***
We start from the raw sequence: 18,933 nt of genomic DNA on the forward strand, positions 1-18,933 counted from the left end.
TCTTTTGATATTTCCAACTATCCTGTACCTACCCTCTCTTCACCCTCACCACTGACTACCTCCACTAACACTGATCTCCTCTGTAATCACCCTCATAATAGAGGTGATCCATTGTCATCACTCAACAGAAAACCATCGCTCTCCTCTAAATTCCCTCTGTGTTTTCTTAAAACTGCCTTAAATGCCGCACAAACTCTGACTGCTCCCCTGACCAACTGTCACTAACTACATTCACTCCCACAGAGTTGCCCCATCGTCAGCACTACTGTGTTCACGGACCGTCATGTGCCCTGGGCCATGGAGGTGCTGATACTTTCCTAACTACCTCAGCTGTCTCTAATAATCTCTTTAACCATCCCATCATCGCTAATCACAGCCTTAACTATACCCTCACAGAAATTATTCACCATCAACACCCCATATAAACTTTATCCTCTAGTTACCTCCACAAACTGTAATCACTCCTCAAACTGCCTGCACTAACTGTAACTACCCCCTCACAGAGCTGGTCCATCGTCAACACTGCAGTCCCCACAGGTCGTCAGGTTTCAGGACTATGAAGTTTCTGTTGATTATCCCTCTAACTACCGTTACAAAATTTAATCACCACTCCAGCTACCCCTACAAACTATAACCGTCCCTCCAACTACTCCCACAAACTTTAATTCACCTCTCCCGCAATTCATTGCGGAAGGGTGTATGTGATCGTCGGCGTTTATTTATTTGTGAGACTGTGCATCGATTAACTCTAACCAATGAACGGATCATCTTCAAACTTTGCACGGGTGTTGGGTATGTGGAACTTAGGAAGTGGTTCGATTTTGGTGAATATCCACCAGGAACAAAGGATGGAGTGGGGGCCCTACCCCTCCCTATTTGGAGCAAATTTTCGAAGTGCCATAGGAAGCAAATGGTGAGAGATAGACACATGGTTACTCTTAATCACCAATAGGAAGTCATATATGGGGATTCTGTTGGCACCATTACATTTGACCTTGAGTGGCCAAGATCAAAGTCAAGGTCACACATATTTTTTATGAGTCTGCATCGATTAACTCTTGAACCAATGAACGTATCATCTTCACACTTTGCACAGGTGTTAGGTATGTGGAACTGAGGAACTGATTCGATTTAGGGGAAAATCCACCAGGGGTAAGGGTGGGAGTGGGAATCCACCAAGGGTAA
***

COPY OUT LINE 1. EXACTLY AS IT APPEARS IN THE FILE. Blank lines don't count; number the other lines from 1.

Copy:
We start from the raw sequence: 18,933 nt of genomic DNA on the forward strand, positions 1-18,933 counted from the left end.